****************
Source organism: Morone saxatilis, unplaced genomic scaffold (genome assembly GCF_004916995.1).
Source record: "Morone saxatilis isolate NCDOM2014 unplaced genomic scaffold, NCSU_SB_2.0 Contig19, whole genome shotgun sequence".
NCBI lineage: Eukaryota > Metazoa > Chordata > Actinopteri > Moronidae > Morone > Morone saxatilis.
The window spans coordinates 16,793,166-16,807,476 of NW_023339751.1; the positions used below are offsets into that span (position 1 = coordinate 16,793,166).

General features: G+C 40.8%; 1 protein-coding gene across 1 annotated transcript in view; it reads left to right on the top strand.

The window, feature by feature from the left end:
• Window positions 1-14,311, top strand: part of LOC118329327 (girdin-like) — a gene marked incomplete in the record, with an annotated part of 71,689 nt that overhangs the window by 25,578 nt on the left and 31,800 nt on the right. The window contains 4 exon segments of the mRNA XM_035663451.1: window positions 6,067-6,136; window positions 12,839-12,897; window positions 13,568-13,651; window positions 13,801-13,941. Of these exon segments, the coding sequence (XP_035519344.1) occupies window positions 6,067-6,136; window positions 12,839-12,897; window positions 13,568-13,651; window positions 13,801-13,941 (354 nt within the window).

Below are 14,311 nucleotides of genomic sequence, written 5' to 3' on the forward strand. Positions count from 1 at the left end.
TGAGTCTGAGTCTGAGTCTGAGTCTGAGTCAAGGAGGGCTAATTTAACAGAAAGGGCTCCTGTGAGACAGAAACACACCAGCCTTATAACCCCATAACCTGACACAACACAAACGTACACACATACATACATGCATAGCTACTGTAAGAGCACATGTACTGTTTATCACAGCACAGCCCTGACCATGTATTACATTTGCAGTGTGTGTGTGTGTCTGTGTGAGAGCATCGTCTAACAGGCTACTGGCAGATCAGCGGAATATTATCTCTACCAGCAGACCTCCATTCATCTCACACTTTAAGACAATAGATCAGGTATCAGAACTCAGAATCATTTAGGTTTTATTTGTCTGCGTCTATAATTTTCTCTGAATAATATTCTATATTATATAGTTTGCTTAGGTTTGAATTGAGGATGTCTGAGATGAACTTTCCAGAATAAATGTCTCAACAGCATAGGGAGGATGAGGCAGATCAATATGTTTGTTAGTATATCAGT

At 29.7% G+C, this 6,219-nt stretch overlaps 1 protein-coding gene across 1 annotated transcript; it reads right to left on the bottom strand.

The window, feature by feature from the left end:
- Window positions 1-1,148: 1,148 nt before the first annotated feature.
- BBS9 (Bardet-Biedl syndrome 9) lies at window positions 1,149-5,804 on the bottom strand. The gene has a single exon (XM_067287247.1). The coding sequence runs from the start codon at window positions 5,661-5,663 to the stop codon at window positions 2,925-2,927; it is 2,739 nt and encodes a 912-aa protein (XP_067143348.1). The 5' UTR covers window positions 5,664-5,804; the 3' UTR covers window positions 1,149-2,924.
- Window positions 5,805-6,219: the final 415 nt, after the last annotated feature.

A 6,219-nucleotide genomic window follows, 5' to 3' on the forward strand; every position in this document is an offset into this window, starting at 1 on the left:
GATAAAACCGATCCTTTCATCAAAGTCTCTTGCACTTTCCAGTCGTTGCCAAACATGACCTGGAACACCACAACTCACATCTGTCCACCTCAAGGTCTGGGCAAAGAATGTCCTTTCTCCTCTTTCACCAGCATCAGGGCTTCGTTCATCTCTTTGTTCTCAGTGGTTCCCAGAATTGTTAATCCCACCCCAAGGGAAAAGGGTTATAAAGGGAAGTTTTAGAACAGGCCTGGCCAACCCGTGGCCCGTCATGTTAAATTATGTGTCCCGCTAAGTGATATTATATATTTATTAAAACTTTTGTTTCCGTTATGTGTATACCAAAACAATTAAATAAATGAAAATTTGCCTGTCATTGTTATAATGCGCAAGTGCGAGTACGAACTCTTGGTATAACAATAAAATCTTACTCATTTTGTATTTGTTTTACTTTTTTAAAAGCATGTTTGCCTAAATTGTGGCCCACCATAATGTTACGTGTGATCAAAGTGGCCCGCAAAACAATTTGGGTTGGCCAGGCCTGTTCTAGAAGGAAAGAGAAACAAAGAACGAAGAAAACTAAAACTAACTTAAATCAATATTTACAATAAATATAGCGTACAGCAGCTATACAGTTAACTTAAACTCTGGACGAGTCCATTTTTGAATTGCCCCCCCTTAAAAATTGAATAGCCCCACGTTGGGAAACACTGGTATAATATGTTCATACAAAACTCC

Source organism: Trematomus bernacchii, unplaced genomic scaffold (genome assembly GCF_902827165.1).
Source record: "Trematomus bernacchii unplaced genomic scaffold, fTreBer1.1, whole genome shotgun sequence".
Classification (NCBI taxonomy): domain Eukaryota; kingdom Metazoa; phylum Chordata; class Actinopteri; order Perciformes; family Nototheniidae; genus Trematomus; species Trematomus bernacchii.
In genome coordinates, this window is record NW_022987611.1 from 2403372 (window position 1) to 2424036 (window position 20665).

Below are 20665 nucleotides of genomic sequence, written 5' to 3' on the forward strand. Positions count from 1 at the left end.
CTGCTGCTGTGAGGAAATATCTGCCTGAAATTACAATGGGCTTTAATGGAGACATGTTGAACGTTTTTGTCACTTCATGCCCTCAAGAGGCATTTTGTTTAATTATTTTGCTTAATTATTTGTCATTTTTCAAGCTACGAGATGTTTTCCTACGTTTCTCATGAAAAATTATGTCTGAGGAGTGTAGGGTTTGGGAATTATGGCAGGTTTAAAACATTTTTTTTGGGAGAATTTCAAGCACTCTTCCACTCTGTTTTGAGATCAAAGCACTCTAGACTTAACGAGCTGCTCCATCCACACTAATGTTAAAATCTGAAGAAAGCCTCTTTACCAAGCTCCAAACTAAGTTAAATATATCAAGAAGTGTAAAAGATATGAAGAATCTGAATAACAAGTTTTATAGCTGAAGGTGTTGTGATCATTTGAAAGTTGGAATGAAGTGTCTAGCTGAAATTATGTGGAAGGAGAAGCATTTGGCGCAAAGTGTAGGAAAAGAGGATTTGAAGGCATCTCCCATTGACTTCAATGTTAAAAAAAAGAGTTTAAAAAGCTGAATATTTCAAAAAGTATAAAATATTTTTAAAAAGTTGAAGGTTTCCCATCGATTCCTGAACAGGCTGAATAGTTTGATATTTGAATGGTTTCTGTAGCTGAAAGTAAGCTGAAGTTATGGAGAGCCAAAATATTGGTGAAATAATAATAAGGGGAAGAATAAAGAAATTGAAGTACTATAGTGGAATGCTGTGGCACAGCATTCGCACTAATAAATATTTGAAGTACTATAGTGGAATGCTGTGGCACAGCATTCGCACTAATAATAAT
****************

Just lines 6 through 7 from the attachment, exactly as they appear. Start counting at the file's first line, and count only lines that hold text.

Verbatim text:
The window, feature by feature from the left end:
• Window positions 1-14,311, top strand: part of LOC118329327 (girdin-like) — a gene marked incomplete in the record, with an annotated part of 71,689 nt that overhangs the window by 25,578 nt on the left and 31,800 nt on the right. The window contains 4 exon segments of the mRNA XM_035663451.1: window positions 6,067-6,136; window positions 12,839-12,897; window positions 13,568-13,651; window positions 13,801-13,941. Of these exon segments, the coding sequence (XP_035519344.1) occupies window positions 6,067-6,136; window positions 12,839-12,897; window positions 13,568-13,651; window positions 13,801-13,941 (354 nt within the window).